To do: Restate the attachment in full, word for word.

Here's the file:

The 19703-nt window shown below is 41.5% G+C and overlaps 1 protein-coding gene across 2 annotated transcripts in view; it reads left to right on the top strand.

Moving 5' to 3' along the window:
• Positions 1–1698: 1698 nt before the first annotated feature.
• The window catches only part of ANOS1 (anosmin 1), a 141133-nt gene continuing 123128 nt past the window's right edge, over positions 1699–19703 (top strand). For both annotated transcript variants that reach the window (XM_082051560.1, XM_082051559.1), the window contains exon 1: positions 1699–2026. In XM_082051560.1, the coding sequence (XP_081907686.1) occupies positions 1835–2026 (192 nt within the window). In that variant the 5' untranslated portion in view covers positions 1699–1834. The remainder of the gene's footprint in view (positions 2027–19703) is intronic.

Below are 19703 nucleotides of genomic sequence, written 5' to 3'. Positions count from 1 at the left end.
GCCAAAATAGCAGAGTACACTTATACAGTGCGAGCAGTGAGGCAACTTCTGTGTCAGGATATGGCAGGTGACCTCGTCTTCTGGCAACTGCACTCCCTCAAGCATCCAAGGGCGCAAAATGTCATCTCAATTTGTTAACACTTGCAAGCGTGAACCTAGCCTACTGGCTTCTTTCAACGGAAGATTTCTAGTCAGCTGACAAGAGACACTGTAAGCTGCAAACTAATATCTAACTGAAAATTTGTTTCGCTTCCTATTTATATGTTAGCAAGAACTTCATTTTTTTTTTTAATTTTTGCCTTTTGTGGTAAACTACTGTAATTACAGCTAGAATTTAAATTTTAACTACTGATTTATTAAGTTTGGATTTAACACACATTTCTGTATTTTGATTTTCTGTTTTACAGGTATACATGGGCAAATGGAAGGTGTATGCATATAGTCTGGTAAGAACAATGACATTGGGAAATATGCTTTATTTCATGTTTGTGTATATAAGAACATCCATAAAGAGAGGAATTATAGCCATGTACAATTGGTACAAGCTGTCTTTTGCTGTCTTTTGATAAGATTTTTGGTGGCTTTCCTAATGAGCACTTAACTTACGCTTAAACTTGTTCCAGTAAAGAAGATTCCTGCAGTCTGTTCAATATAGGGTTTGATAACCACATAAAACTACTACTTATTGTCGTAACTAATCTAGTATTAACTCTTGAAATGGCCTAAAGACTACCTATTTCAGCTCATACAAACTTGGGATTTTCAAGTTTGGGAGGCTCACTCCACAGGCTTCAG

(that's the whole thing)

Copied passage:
The 19703-nt window shown below is 41.5% G+C and overlaps 1 protein-coding gene across 2 annotated transcripts in view; it reads left to right on the top strand.

Moving 5' to 3' along the window:
• Positions 1–1698: 1698 nt before the first annotated feature.
• The window catches only part of ANOS1 (anosmin 1), a 141133-nt gene continuing 123128 nt past the window's right edge, over positions 1699–19703 (top strand). For both annotated transcript variants that reach the window (XM_082051560.1, XM_082051559.1), the window contains exon 1: positions 1699–2026. In XM_082051560.1, the coding sequence (XP_081907686.1) occupies positions 1835–2026 (192 nt within the window). In that variant the 5' untranslated portion in view covers positions 1699–1834. The remainder of the gene's footprint in view (positions 2027–19703) is intronic.

Below are 19703 nucleotides of genomic sequence, written 5' to 3'. Positions count from 1 at the left end.
GCCAAAATAGCAGAGTACACTTATACAGTGCGAGCAGTGAGGCAACTTCTGTGTCAGGATATGGCAGGTGACCTCGTCTTCTGGCAACTGCACTCCCTCAAGCATCCAAGGGCGCAAAATGTCATCTCAATTTGTTAACACTTGCAAGCGTGAACCTAGCCTACTGGCTTCTTTCAACGGAAGATTTCTAGTCAGCTGACAAGAGACACTGTAAGCTGCAAACTAATATCTAACTGAAAATTTGTTTCGCTTCCTATTTATATGTTAGCAAGAACTTCATTTTTTTTTTTAATTTTTGCCTTTTGTGGTAAACTACTGTAATTACAGCTAGAATTTAAATTTTAACTACTGATTTATTAAGTTTGGATTTAACACACATTTCTGTATTTTGATTTTCTGTTTTACAGGTATACATGGGCAAATGGAAGGTGTATGCATATAGTCTGGTAAGAACAATGACATTGGGAAATATGCTTTATTTCATGTTTGTGTATATAAGAACATCCATAAAGAGAGGAATTATAGCCATGTACAATTGGTACAAGCTGTCTTTTGCTGTCTTTTGATAAGATTTTTGGTGGCTTTCCTAATGAGCACTTAACTTACGCTTAAACTTGTTCCAGTAAAGAAGATTCCTGCAGTCTGTTCAATATAGGGTTTGATAACCACATAAAACTACTACTTATTGTCGTAACTAATCTAGTATTAACTCTTGAAATGGCCTAAAGACTACCTATTTCAGCTCATACAAACTTGGGATTTTCAAGTTTGGGAGGCTCACTCCACAGGCTTCAG